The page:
A woman who lives in the illegal shelters along the Cipinang train line in Jakarta watches another train approach (out of frame) on the 2nd of February, 2009.Through the early 1990's Jakartaâ??s blend of capitalism and socialism encouraged industrial growth. While the evolving infrastructure provided work for most citizens, the poor were paid less than the middle class. They could feed their families but many had nowhere to live, and the government would not accept responsibility for housing them. Shanty towns emerged, often adjacent to the high-rise buildings and sprawling factories symbolizing Indonesiaâ??s industrial boom.The capitalist years moulded Jakarta into a city of systems. While the government created jobs for the poor, the work was often menial and class divisions widened.The industrial boom encouraged villagers seeking a better future for their children to migrate to Jakarta. However they were the first to lose their jobs during the economic crisis in 1997. The shanty towns became breeding grounds of hostility and rioting, which resulted in the governmentâ??s downfall. The newly elected government failed to maintain the infrastructure which provided employment for the poor, and the scavenging system evolved.As the shanty towns overflowed the Senen train tracks were transformed into a community of collectors living under makeshift shelters. Their lives revolve around train timetables and the schedules of plastic buyers, and they face constant harassment from government officials demanding money to protect them from eviction.Despite decentralisation, villagers are still lured by the 'Jakartan Dream'. Most provide for their families, but opportunities for children in the villages are limited. Jakarta is perceived to be a city of dreams, where employment is abundant and money flows freely. But villagers arriving on one way tickets are often left to fend for themselves with no work and limited education.While the conditions for workers are harsh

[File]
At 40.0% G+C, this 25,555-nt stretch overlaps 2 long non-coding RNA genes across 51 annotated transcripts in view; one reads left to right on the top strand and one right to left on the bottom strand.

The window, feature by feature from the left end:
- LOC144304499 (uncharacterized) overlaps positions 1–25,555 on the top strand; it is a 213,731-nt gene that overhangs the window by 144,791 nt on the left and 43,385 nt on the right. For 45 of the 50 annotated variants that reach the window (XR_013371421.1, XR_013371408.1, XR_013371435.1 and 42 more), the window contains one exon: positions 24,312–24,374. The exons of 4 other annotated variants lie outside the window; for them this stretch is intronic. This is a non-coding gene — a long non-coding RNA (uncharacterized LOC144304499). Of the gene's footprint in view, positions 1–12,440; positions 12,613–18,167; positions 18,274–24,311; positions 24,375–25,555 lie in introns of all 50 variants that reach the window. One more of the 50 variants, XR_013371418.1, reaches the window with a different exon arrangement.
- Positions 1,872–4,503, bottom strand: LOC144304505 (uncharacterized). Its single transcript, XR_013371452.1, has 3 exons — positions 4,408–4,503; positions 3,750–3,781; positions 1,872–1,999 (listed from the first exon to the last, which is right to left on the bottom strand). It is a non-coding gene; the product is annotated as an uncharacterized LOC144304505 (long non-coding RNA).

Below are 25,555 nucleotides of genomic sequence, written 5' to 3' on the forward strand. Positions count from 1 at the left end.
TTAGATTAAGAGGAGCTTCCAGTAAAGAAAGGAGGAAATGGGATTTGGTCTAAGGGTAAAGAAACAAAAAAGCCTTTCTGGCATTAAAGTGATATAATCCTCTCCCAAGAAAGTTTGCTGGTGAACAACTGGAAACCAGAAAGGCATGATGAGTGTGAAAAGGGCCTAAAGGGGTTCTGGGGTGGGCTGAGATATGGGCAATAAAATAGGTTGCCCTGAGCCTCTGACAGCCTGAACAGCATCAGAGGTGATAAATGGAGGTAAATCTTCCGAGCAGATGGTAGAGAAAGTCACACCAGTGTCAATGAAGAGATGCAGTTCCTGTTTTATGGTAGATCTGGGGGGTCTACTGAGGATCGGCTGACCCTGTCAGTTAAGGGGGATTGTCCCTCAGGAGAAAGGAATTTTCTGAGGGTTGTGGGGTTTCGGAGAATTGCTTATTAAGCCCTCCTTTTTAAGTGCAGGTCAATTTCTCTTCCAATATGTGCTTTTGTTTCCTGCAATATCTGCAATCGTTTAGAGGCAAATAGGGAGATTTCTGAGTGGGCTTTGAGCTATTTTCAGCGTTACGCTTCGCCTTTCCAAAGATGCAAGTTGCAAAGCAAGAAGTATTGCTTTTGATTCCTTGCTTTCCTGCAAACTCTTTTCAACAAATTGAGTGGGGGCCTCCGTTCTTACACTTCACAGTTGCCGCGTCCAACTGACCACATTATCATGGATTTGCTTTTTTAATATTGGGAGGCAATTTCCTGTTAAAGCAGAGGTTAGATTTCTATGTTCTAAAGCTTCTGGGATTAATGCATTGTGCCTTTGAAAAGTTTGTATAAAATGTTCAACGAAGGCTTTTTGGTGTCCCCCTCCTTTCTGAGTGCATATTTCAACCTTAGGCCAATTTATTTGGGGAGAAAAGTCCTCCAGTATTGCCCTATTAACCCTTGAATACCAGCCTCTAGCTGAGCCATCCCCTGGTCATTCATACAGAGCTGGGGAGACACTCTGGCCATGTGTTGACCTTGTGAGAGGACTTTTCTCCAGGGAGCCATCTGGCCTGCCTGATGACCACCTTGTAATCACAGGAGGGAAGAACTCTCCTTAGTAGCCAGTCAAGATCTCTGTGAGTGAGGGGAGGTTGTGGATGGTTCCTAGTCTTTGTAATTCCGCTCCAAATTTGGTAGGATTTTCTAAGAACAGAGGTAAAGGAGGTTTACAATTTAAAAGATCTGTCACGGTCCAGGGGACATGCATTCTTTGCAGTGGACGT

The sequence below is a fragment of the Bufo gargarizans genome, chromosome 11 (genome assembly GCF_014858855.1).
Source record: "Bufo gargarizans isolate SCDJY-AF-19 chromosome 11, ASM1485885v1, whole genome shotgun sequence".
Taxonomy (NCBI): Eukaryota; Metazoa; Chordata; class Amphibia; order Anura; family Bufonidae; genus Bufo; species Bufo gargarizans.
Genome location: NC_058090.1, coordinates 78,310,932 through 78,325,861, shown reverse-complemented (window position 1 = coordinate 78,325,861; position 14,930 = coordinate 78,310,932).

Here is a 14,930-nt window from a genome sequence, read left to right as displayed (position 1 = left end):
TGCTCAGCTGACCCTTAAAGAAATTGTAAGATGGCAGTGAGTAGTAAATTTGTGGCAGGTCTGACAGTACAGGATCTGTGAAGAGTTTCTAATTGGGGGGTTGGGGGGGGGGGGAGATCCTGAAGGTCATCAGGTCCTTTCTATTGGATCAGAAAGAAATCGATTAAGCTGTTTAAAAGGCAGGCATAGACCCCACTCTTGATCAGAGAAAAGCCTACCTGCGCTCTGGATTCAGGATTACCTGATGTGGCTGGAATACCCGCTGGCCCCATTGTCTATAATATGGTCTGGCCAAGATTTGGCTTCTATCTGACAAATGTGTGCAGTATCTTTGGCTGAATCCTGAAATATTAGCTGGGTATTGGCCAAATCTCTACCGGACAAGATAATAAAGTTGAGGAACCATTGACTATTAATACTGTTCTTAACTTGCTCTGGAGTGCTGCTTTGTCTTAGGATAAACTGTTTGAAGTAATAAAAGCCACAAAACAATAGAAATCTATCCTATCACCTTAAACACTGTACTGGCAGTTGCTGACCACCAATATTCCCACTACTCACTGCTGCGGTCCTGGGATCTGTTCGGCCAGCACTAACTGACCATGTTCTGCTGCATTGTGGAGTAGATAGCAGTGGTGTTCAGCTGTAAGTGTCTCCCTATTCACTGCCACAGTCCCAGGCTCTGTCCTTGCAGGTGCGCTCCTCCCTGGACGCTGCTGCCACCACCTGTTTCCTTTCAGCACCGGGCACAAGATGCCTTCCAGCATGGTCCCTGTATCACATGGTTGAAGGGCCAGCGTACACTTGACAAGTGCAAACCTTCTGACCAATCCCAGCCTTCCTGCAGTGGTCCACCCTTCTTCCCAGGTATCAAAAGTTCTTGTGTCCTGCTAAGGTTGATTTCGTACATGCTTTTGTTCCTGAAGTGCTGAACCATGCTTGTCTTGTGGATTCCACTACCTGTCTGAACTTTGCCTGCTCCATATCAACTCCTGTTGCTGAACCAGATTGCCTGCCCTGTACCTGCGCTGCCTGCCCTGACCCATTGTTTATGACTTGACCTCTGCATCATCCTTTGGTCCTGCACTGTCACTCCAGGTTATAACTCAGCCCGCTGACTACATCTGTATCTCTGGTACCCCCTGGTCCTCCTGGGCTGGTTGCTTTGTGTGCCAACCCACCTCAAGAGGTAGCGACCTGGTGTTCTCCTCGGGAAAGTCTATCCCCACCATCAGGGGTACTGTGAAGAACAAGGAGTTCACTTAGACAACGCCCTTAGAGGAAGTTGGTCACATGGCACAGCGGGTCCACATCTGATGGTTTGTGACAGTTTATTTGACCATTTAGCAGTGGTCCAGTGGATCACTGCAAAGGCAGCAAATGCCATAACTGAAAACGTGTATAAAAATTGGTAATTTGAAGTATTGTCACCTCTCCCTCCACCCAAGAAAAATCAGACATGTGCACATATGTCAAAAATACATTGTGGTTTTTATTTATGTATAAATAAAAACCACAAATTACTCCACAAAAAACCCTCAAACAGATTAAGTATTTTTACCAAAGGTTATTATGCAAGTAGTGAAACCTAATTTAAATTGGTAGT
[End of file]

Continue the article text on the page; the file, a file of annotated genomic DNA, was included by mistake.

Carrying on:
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148350183
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Photonica World
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Residents Of The Cipinang Train Line Stock Photo 148350183Reportage,Civil Rights,Homelessness,2009,Adult,Adults Only,Arms Crossed,Candid,Color Image,Day,Horizontal,Incidental People,Indonesia,Jakarta,Java,Messy,One Person,One Senior Woman Only,One Woman Only,Only Women,Outdoors,Overcast,People,Photography,Poverty,Railroad Track,Real People,Senior Adult,Solitude,Standing,Train,Waist UpPhotographer Collection: Photonica World © Mark TippleA woman who lives in the illegal shelters along the Cipinang train line in Jakarta watches another train approach (out of frame) on the 2nd of February, 2009.Through the early 1990's Jakartaâ??s blend of capitalism and socialism encouraged industrial growth. While the evolving infrastructure provided work for most citizens, the poor were paid less than the middle class. They could feed their families but many had nowhere to live, and the government would not accept responsibility for housing them. Shanty towns emerged, often adjacent to the high-rise buildings and sprawling factories symbolizing Indonesiaâ??s industrial boom.The capitalist years moulded Jakarta into a city of systems. While the government created jobs for the poor, the work was often menial and class divisions widened.The industrial boom encouraged villagers seeking a better future for their children to migrate to Jakarta. However they were the first to lose their jobs during the economic crisis in 1997. The shanty towns became breeding grounds of hostility and rioting, which resulted in the governmentâ??s downfall. The newly elected government failed to maintain the infrastructure which provided employment for the poor, and the scavenging system evolved.As the shanty towns overflowed the Senen train tracks were transformed into a community of collectors living under makeshift shelters. Their lives revolve around train timetables and the schedules of plastic buyers, and they face constant harassment from government officials demanding money to protect them from eviction.Despite decentralisation, villagers are still lured by the 'Jakartan Dream'. Most provide for their families, but opportunities for children in the villages are limited. Jakarta is perceived to be a city of dreams, where employment is abundant and money flows freely. But villagers arriving on one way tickets are often left to fend for themselves with no work and limited education.While the conditions for workers are harsh